Leadership very often, in my mind, involves leading, not following. Very often we see countries on negotiating tables telling us or telling other leaders that their congress, their parliament, their legislatures are not agreeing – their people are not agreeing. That is, I don’t think, leadership.
Leadership is when you go out to the country and when you convince your people of the right thing, of the right path. That, in my mind, is leadership not following the herd. This is not the time to follow the herd. This is the time if you want to lead in this. If any leader is telling me that their parliament is not agreeing, I really don’t want to listen to that. If you are a leader, go out to the country and tell you people of the right course of action and convince them or get out of the job. If I cannot convince my people, what is happening to our country and the rest of the world, I will certainly bow down and leave.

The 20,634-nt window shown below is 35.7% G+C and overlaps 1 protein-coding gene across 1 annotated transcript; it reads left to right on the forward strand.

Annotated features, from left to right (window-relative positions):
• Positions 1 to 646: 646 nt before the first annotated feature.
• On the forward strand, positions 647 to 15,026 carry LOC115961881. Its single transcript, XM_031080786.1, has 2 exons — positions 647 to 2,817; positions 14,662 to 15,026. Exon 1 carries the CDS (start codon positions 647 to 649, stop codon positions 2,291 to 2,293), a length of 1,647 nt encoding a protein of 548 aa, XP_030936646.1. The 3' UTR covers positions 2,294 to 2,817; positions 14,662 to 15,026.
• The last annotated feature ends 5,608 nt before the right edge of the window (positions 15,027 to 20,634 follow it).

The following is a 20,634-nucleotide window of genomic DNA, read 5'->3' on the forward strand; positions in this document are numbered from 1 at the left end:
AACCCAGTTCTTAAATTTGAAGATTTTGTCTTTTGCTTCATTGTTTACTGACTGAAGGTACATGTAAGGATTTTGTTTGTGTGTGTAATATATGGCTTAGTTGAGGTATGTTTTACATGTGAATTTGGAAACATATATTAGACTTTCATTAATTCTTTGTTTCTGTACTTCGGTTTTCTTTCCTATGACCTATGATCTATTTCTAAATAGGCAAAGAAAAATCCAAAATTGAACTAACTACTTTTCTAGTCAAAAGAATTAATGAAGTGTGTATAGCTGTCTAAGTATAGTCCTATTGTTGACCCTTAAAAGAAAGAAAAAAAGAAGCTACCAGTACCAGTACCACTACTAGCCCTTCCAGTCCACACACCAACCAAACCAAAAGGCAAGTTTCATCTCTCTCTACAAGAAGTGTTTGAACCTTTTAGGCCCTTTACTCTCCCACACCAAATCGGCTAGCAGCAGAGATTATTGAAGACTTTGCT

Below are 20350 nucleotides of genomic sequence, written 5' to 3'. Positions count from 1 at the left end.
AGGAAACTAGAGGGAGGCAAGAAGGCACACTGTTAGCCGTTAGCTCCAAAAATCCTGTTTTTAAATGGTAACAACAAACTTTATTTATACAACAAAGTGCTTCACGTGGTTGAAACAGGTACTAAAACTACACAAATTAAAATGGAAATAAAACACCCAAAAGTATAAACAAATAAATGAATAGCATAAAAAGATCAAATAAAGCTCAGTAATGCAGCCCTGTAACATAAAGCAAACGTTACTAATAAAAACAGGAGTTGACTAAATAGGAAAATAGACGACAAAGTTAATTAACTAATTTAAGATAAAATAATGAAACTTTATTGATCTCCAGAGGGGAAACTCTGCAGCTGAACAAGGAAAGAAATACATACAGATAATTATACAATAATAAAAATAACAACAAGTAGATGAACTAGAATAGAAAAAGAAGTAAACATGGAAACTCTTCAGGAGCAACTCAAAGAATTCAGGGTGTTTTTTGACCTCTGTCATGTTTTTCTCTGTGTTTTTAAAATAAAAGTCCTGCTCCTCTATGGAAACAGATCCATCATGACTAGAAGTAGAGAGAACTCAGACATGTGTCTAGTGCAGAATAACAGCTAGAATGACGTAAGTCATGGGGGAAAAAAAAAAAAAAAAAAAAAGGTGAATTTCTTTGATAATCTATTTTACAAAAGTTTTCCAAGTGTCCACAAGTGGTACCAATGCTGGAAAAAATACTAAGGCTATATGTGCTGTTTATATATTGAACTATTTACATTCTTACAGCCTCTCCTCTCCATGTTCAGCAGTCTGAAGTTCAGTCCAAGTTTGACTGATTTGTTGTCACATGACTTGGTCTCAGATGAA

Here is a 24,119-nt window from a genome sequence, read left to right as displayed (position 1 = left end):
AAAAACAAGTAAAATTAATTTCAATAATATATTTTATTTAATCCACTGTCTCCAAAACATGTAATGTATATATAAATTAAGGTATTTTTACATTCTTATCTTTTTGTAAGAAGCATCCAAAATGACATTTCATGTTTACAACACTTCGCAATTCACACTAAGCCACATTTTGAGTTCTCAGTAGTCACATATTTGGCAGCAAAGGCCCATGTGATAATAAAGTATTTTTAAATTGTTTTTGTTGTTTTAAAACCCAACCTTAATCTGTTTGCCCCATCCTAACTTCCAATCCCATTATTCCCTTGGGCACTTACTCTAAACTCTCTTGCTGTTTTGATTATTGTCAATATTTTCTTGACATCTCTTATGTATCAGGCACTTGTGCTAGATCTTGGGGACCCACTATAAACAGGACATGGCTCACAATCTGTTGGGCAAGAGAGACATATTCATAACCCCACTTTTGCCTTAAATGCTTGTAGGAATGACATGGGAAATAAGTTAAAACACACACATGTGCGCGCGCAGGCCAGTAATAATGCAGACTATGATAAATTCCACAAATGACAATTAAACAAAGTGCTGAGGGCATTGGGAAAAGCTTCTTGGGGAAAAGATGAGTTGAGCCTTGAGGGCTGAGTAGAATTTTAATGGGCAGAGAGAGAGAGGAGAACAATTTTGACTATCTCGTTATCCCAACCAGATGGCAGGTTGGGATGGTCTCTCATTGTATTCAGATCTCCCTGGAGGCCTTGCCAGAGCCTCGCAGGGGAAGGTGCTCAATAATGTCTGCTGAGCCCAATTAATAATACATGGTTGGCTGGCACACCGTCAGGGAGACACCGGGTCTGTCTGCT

In my mind, we should give leadership. They should be another generation of leaders who are bold enough and who are, I must say, intelligent enough to understand what is happening to the world. I also find that very often when the countries say that cannot reduce carbon emissions from 20 per cent or by 30 per cent, I very often find that they really haven’t got a clue of what they are talking about. I want to see what they mean by 20 per cent. Where do they have to cut? What are they talking about? How much does it cost? Where would it be cut? Also, I would like to turn it around and ask, “Can you actually increase your emission by all that amount as you are now suggesting”? Where is the oil? Where is the money?